Essential work has taken place in Scotland to protect the railway against adverse weather as part of a wider weather resilience project.
Regrade work has been completed near Lockerbie with work set to get underway at 11 further sites on the West Coast Mainline.
A total of £300,000 is set to be invested on the project to help protect sites on the West Coast Mainline vulnerable to adverse weather.
Engineers worked to line and reconstruct the embankment next to the line to help enhance drainage.
An excavator was used to carry out the work as a 10-tonne tipper worked to transfer spoil and stone to support.
A Road Rail Vehicle (RRV) was also used to support from track level and transport additional materials.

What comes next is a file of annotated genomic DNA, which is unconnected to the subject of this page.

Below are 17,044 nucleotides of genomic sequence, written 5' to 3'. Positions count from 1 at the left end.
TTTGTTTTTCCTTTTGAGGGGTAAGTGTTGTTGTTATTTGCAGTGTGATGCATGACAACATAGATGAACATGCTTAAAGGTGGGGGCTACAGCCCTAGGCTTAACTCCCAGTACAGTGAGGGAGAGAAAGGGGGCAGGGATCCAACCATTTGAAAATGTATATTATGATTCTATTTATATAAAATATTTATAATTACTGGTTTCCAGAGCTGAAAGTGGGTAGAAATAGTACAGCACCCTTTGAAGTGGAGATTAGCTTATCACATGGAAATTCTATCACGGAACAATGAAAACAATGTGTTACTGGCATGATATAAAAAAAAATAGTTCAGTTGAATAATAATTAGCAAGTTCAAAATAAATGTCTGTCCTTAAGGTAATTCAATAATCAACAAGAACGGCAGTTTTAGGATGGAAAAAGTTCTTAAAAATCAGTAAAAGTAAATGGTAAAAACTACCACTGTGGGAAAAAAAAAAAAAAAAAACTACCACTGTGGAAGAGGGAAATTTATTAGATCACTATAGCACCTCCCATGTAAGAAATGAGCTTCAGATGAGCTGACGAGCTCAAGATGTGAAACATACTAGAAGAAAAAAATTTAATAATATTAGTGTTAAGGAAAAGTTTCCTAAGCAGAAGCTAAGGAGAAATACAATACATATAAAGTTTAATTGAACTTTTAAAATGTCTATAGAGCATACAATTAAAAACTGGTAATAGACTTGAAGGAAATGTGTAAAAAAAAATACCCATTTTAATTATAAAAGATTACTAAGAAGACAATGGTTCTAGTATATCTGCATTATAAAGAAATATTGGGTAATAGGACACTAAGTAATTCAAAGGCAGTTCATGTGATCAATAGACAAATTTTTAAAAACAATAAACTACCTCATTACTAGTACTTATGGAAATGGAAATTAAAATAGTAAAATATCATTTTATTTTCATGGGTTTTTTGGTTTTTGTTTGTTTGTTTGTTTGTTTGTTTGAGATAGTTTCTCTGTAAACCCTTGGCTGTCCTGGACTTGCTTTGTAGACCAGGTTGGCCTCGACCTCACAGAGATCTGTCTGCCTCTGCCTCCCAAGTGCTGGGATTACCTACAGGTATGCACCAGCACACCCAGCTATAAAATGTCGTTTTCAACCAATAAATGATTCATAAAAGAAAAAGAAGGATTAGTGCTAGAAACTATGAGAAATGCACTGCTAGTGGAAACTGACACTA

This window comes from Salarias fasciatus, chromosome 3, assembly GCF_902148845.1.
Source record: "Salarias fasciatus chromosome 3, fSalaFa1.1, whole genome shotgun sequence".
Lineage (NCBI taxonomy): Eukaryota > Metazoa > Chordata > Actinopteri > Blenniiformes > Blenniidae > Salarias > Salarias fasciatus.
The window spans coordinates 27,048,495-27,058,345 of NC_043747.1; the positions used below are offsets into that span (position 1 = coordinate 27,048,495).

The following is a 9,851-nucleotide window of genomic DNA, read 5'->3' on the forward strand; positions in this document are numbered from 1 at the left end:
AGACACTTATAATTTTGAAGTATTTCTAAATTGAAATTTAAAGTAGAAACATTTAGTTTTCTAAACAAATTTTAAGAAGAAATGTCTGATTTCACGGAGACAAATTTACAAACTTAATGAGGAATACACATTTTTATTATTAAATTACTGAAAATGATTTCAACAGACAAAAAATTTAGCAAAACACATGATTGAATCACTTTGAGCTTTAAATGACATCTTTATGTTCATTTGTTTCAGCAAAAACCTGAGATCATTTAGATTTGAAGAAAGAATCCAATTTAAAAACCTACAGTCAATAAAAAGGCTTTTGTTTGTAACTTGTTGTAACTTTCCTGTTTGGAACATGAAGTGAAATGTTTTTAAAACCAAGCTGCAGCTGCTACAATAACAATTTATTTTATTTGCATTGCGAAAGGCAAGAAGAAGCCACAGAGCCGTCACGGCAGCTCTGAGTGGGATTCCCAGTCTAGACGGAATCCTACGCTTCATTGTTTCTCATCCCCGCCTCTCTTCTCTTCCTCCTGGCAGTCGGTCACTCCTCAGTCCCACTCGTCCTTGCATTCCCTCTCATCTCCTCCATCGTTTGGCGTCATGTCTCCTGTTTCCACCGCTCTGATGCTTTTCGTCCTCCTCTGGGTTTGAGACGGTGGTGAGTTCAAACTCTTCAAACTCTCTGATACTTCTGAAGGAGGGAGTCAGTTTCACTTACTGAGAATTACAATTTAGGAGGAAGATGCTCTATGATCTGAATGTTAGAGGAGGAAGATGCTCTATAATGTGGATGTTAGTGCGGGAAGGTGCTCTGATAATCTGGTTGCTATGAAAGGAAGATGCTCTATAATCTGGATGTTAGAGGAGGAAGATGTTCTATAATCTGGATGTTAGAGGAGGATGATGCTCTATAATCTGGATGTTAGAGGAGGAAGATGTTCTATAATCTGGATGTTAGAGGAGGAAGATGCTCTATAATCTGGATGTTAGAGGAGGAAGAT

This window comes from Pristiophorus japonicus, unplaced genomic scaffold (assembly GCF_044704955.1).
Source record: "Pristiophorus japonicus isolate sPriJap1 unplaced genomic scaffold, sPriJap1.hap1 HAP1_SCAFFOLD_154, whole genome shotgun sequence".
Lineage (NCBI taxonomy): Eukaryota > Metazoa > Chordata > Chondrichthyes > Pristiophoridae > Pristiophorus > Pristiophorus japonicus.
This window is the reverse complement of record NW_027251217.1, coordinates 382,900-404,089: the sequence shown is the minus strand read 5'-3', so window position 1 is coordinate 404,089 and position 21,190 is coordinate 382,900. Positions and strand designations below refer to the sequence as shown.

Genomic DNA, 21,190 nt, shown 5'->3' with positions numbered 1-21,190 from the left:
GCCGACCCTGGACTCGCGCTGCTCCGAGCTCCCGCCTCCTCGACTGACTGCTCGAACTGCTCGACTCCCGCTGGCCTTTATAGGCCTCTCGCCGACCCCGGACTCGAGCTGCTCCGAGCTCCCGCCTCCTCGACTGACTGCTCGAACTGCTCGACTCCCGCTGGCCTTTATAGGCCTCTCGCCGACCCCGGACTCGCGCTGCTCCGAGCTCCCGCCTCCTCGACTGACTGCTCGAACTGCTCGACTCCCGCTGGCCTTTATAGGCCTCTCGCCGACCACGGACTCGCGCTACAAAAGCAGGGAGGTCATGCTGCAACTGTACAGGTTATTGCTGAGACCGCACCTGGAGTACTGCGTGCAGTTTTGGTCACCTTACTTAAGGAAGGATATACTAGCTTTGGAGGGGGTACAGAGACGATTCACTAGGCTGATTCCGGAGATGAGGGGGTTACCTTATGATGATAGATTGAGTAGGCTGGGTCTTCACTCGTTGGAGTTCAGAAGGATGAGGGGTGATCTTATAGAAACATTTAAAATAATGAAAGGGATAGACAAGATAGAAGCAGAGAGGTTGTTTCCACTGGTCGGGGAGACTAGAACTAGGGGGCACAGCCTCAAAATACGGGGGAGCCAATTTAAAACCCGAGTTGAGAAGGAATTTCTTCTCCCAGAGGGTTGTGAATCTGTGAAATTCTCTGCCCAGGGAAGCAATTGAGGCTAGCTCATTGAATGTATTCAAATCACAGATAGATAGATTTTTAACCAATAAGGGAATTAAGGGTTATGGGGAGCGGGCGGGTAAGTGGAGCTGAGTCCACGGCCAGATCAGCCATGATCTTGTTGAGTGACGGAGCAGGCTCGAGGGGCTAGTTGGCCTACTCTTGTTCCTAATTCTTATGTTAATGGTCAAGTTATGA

This follows the multi-million-pound investment made to help protect the Cambrian Line from extreme weather.
To ensure there was no disruption for passenger and freight services the work was completed overnight.
Weather resilience work taking place near Lockerbie, video - Network Rail
Thomas Podger, Project Manager on the work commented on the beginning of work on the West Coast Mainline project.
Mr Podger said: “Our asset teams have identified a number of locations where the slopes adjacent to the railway are showing early signs of being vulnerable to adverse weather.
“By packaging multiple sites together, we can proactively and efficiently reduce this risk.
“Careful planning and coordination of effort across our business is allowing us to improve the resilience of the network in the context of the changing climate.
“While each individual site is relatively small, work across all eleven locations that have been earmarked for slope regrades will improve Scotland’s Railway for passengers and freight customers.”
Dr Brian Haddock, Network Rail’s Seasons and Climate Specialist for Transport Modes recently spoke with RTM to discuss the importance of improving the rail network’s weather resilience.
Featured image - Network Rail